pax west 2016

Final Fantasy XV

Taking A Trip Through The First Hours Of Final Fantasy XV
by Daniel Tack on Sep 05, 2016 at 08:55 AM
Publisher: Square Enix
Developer: Square Enix
Release:
Rating: Teen
Platform: PlayStation 4, Xbox One

At PAX West 2016, I hopped in my sweet ride with Noctis and the gang from Final Fantasy XV and played for almost two hours, from the start of the adventure to some off-road exploration. While I won’t get into story aspects here as there are some that could spoil your upcoming adventure, I’ll talk about combat, collecting, and some of the other systems that come into play. I will say one thing, though. If you’re interested in the story of Final Fantasy XV, do yourself a favor and make sure you check out Kingsglaive before you dive in – it will help things make a lot more sense and provide invaluable perspective on the events of the first few hours of gameplay.

Your main crew consists of Noctis, Ignis, Gladiolus, and Prompto. While I appreciated the banter between members of the gang as we took on the first few challenges and quests, Prompto’s character is likely to make me cringe over and over when the title fully releases. Prompto is a true product of Instagram and Snapchat insanity, featuring obsessive photo-taking and mind-shattering quips like “totes adorbs” that hurt me inside. With that notable exception, the rest of the characters offer reasonable input as you drive around or set up camp.

Setting up camp is actually pretty fun. Learning new cooking recipes and then using food to give your team significant buffs before a boss encounter is a nice diversion from zipping from battle to battle. You have to go around the map collecting berries and other essential foodstuffs if you want to keep your larder flush with available food options, but you can weave those collecting nodes in seamlessly to standard exploration around the map.

The world is mostly open, with quests guiding you to important areas, but with enough freedom to roam off the beaten path in search of resources, enemies, or hidden caches of treasure. In some ways they remind me of the structure of zones in Final Fantasy XII.

Combat itself takes some getting used to. The standard attacks are easy enough and intuitive, but calling upon your other team members to execute powerful attacks and exploit vulnerability windows feels a little unwieldy in the thick of combat, as you are already concentrating on dodging, blocking, hot-swapping conjured weapons, and using Noctis’s warp to fly around the field, setting up lethal blows. The first hour using the call-in system felt unintuitive, but after that it became second nature. So if you find yourself slightly intimidated by all the inputs and command-weaving at first, don’t fret too much as it does come together rather quickly.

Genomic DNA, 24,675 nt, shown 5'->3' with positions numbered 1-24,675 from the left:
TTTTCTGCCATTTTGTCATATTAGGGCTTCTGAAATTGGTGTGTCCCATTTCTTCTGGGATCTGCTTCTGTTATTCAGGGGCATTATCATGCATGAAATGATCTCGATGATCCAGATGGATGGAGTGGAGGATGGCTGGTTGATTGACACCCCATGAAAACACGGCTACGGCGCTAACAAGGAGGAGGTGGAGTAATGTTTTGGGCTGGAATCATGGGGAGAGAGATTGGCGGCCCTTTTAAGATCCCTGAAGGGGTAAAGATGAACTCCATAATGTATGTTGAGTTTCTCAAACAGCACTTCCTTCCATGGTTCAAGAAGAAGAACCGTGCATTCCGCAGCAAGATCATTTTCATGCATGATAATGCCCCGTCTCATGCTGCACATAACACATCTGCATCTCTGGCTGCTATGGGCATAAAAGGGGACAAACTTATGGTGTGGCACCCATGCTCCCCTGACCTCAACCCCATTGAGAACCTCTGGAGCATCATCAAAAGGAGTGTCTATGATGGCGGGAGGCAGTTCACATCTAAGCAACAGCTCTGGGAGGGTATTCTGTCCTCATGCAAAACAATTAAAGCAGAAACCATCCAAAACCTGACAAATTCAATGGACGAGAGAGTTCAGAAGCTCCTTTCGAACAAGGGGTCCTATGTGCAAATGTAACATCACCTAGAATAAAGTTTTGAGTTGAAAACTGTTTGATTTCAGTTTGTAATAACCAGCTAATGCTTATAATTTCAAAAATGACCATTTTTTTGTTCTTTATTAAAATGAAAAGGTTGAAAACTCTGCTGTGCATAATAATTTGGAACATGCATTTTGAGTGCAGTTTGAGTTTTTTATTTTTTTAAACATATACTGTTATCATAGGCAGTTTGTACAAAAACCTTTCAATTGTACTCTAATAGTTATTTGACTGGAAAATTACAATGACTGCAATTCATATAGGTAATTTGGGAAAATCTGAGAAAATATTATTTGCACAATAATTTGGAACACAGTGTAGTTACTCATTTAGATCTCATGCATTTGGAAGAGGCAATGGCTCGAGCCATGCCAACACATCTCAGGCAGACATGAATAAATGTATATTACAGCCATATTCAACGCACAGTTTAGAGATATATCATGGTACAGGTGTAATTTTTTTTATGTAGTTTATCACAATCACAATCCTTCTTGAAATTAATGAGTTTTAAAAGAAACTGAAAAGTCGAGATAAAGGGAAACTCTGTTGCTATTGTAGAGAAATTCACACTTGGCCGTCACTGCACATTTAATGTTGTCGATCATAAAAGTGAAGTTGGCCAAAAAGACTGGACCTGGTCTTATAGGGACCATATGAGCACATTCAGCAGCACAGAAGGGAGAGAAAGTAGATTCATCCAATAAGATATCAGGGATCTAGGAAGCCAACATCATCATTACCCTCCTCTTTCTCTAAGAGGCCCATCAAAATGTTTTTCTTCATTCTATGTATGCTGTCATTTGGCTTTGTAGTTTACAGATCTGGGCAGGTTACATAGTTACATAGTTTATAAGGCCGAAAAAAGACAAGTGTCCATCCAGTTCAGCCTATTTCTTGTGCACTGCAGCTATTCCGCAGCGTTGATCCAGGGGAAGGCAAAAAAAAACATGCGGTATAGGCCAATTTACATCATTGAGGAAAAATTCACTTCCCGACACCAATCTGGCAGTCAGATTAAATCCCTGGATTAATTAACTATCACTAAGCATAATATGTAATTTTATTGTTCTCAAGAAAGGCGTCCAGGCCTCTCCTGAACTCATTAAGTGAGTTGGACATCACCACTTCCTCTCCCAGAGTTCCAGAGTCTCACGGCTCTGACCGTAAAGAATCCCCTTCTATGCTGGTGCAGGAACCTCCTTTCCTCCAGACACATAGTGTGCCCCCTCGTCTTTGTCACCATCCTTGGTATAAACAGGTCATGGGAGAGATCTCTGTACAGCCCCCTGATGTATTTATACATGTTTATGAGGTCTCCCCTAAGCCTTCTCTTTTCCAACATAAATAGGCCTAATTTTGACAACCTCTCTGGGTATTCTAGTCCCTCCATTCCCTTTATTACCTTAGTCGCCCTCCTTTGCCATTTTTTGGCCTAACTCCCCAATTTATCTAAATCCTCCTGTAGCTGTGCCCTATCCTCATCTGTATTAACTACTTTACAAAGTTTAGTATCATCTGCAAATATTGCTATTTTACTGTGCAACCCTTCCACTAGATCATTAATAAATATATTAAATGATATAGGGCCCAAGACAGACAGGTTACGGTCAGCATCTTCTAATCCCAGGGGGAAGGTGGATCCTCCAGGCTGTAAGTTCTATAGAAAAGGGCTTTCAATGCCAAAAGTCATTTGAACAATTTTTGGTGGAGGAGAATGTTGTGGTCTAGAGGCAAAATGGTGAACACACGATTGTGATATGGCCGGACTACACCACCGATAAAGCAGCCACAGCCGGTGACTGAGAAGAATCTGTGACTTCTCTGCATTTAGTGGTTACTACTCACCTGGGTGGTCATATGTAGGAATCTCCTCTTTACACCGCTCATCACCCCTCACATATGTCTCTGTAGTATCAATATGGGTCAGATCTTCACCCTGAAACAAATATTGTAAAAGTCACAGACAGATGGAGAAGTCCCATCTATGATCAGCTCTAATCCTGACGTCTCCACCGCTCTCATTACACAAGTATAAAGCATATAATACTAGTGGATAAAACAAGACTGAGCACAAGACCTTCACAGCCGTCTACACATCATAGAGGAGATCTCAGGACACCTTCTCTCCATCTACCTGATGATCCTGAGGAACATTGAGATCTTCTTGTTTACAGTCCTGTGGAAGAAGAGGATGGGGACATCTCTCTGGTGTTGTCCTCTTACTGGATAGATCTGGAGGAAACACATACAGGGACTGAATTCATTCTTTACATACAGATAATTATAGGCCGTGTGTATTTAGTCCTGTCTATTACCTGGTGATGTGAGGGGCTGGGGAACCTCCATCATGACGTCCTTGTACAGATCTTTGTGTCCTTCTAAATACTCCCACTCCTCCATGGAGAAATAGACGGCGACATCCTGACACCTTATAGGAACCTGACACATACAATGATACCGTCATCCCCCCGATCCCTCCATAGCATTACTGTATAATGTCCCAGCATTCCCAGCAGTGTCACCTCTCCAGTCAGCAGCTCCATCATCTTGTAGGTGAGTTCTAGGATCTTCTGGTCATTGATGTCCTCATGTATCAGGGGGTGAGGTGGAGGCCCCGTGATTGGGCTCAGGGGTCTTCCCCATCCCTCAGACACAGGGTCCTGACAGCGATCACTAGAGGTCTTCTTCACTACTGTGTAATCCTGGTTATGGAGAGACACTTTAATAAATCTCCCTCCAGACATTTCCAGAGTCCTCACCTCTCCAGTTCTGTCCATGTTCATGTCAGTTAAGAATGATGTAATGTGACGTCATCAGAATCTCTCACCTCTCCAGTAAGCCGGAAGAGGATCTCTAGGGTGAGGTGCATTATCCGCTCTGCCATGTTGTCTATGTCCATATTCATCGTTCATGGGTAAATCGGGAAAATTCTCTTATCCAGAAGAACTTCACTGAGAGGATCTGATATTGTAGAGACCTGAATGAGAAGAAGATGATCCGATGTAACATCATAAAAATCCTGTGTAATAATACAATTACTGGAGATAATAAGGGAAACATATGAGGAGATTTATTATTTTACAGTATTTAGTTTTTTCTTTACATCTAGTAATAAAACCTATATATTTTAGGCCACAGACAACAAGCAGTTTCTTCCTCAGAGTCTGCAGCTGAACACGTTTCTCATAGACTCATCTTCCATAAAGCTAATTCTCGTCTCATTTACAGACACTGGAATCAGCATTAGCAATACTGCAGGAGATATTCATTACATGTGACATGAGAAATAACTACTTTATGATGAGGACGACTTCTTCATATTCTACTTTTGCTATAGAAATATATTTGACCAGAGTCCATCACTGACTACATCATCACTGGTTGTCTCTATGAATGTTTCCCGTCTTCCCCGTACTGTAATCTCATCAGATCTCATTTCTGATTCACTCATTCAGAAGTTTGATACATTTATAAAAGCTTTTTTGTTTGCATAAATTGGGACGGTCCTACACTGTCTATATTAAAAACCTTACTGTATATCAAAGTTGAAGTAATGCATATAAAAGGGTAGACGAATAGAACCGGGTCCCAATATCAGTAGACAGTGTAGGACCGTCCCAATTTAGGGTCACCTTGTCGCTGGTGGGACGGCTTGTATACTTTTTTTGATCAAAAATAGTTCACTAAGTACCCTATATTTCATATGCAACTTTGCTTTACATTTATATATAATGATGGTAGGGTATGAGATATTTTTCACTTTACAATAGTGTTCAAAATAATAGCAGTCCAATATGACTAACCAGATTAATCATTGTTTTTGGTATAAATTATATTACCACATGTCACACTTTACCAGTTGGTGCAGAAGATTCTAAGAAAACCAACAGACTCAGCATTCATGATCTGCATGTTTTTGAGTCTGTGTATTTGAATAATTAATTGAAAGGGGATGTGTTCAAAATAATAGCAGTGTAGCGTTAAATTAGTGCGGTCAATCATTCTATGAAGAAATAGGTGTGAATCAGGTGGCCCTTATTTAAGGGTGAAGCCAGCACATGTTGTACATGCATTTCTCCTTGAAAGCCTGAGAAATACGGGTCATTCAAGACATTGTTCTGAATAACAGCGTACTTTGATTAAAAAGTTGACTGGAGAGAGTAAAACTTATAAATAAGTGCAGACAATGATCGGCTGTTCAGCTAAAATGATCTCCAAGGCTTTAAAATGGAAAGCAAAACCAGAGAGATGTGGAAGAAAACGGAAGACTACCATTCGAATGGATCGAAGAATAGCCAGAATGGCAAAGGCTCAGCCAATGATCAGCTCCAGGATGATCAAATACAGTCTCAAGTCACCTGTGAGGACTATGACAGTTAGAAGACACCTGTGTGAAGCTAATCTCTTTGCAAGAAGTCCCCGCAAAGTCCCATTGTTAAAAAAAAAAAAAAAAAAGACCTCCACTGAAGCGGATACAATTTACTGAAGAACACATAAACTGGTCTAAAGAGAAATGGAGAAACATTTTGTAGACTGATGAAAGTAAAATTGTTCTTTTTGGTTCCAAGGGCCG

Your characters acquire experience points which are obvious enough to understand, and also AP. AP all flows into a single pool from which points can be spent on any of the characters to give them new abilities or strengthen new ones, sort of an unlockable web grid. While obviously you may wish to focus throwing your AP points on Noctis as he’s the main character, there are some invaluable support skills and assists available on your other characters that shouldn’t be ignored.

One interesting thing I noticed as I hacked through the various denizens of the starting areas was that in addition to standard loot and goods from killing enemies there are also “break offs” that you can shoot for to get additional and sometimes valuable monster pieces to be used in recipes or crafting. So if you see a monster with a horn, try and focus on it in the hopes that you can get some extra bonus loot.

Let’s talk about the car! The Regalia is available early in the game and can be piloted in manual mode for custom travel and transportation, or autopilot via Ignis to take you to essential quest locations. You probably want to use manual mode at least a few times to collect treasures on the map. During travel, you can select from a huge variety of Final Fantasy tunes to listen to, including a bunch of amazing tracks from the original Final Fantasy and Final Fantasy VII. I tried repeatedly to crash into other cars on the road, but sadly the game wouldn’t let me. As you travel, your ride consumes gas, so you have to stop at gas stations or rest stops to fill up for longer voyages.

Almost 2 hours of gameplay left me hungry for more, and I’m looking forward to a more extensive look at all there is to offer in Final Fantasy XV when it arrives in November. Totes looking forward to it, as Prompto would say. Check out more on Final Fantasy XV at our cover story hub!